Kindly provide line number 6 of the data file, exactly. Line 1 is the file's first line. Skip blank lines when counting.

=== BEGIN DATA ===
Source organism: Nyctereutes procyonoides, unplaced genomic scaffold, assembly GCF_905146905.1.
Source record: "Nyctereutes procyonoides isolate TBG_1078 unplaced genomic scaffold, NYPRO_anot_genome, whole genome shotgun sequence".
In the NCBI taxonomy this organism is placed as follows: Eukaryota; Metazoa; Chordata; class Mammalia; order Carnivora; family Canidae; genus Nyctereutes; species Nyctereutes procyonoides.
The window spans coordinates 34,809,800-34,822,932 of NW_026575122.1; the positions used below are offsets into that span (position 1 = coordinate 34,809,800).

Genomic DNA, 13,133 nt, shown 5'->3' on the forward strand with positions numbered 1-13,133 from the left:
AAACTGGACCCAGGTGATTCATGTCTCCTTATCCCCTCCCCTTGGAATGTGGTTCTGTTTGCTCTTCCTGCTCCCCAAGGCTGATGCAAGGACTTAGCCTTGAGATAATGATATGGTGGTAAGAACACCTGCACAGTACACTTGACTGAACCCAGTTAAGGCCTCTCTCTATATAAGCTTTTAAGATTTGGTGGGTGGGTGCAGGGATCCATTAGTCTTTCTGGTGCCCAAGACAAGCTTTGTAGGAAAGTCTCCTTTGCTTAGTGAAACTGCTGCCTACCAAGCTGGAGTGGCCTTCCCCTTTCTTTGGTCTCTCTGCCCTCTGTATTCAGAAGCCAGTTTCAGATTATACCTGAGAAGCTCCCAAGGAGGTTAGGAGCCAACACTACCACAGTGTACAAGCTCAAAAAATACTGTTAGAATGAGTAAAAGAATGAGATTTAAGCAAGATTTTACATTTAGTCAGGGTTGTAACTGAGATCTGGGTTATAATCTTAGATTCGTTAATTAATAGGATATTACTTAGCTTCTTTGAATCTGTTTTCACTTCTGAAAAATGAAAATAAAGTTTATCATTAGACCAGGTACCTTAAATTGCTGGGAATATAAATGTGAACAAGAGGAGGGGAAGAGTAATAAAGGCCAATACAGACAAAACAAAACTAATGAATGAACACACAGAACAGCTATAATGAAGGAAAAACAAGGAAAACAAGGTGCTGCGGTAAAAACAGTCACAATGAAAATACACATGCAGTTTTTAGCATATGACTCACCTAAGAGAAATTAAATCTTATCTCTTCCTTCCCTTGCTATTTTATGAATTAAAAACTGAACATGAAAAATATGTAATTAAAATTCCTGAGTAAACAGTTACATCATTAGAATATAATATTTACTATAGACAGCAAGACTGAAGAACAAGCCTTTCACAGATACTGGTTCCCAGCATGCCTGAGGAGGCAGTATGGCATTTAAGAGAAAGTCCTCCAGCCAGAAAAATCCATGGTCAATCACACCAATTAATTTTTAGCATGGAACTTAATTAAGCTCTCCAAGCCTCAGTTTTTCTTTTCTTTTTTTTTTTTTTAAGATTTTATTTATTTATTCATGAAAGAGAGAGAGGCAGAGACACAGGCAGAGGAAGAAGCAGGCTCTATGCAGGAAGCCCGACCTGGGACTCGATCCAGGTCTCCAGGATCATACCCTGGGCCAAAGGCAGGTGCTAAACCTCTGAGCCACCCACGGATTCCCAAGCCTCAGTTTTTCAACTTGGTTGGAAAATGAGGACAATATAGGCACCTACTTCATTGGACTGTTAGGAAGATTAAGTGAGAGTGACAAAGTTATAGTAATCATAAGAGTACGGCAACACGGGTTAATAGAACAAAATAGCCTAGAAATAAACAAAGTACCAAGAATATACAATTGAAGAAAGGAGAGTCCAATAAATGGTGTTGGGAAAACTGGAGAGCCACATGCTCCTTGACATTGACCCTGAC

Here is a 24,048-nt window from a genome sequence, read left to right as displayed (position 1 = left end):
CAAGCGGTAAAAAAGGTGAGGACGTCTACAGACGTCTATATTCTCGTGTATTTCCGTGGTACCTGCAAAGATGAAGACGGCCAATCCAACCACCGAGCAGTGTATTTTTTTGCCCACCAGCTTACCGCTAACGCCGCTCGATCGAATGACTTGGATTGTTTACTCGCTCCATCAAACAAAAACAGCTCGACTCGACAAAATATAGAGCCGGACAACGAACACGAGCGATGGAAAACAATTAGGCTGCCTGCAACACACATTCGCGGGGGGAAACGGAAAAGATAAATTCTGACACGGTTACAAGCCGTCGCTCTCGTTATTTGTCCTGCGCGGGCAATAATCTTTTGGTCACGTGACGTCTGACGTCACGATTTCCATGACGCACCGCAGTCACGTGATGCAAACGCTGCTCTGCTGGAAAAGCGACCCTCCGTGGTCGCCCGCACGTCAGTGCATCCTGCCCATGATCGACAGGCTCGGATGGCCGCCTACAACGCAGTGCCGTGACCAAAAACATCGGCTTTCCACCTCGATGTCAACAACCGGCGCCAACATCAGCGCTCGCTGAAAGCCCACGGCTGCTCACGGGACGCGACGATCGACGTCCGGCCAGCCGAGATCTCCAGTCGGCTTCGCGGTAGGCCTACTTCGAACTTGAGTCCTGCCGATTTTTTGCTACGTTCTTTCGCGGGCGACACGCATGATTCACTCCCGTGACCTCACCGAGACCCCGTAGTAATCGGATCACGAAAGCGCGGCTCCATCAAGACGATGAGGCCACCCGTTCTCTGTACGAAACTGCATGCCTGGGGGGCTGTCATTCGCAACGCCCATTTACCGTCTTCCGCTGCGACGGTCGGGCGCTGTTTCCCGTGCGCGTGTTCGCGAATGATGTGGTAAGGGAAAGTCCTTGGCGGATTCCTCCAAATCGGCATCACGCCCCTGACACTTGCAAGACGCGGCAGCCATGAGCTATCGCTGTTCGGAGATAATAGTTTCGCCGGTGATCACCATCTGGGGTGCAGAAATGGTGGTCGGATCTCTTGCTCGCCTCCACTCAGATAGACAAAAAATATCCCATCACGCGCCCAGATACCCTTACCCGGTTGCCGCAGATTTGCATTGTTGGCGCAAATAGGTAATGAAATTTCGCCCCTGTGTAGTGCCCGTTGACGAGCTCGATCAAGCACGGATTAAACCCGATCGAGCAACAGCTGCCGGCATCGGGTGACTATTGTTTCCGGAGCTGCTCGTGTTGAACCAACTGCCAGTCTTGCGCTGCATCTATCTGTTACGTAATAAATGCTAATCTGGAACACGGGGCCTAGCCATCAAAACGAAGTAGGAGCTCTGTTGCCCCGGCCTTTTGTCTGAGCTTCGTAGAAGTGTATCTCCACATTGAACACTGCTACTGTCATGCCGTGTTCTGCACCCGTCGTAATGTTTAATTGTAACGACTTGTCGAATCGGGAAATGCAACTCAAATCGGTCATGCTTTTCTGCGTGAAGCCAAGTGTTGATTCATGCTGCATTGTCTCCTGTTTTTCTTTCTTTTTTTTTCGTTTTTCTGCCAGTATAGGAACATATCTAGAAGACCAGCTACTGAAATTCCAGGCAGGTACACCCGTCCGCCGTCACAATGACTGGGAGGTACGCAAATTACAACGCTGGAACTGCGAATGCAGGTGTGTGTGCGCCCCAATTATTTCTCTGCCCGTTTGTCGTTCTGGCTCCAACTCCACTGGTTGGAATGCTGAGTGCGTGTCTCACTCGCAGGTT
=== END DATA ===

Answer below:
AAACTGGACCCAGGTGATTCATGTCTCCTTATCCCCTCCCCTTGGAATGTGGTTCTGTTTGCTCTTCCTGCTCCCCAAGGCTGATGCAAGGACTTAGCCTTGAGATAATGATATGGTGGTAAGAACACCTGCACAGTACACTTGACTGAACCCAGTTAAGGCCTCTCTCTATATAAGCTTTTAAGATTTGGTGGGTGGGTGCAGGGATCCATTAGTCTTTCTGGTGCCCAAGACAAGCTTTGTAGGAAAGTCTCCTTTGCTTAGTGAAACTGCTGCCTACCAAGCTGGAGTGGCCTTCCCCTTTCTTTGGTCTCTCTGCCCTCTGTATTCAGAAGCCAGTTTCAGATTATACCTGAGAAGCTCCCAAGGAGGTTAGGAGCCAACACTACCACAGTGTACAAGCTCAAAAAATACTGTTAGAATGAGTAAAAGAATGAGATTTAAGCAAGATTTTACATTTAGTCAGGGTTGTAACTGAGATCTGGGTTATAATCTTAGATTCGTTAATTAATAGGATATTACTTAGCTTCTTTGAATCTGTTTTCACTTCTGAAAAATGAAAATAAAGTTTATCATTAGACCAGGTACCTTAAATTGCTGGGAATATAAATGTGAACAAGAGGAGGGGAAGAGTAATAAAGGCCAATACAGACAAAACAAAACTAATGAATGAACACACAGAACAGCTATAATGAAGGAAAAACAAGGAAAACAAGGTGCTGCGGTAAAAACAGTCACAATGAAAATACACATGCAGTTTTTAGCATATGACTCACCTAAGAGAAATTAAATCTTATCTCTTCCTTCCCTTGCTATTTTATGAATTAAAAACTGAACATGAAAAATATGTAATTAAAATTCCTGAGTAAACAGTTACATCATTAGAATATAATATTTACTATAGACAGCAAGACTGAAGAACAAGCCTTTCACAGATACTGGTTCCCAGCATGCCTGAGGAGGCAGTATGGCATTTAAGAGAAAGTCCTCCAGCCAGAAAAATCCATGGTCAATCACACCAATTAATTTTTAGCATGGAACTTAATTAAGCTCTCCAAGCCTCAGTTTTTCTTTTCTTTTTTTTTTTTTTAAGATTTTATTTATTTATTCATGAAAGAGAGAGAGGCAGAGACACAGGCAGAGGAAGAAGCAGGCTCTATGCAGGAAGCCCGACCTGGGACTCGATCCAGGTCTCCAGGATCATACCCTGGGCCAAAGGCAGGTGCTAAACCTCTGAGCCACCCACGGATTCCCAAGCCTCAGTTTTTCAACTTGGTTGGAAAATGAGGACAATATAGGCACCTACTTCATTGGACTGTTAGGAAGATTAAGTGAGAGTGACAAAGTTATAGTAATCATAAGAGTACGGCAACACGGGTTAATAGAACAAAATAGCCTAGAAATAAACAAAGTACCAAGAATATACAATTGAAGAAAGGAGAGTCCAATAAATGGTGTTGGGAAAACTGGAGAGCCACATGCTCCTTGACATTGACCCTGAC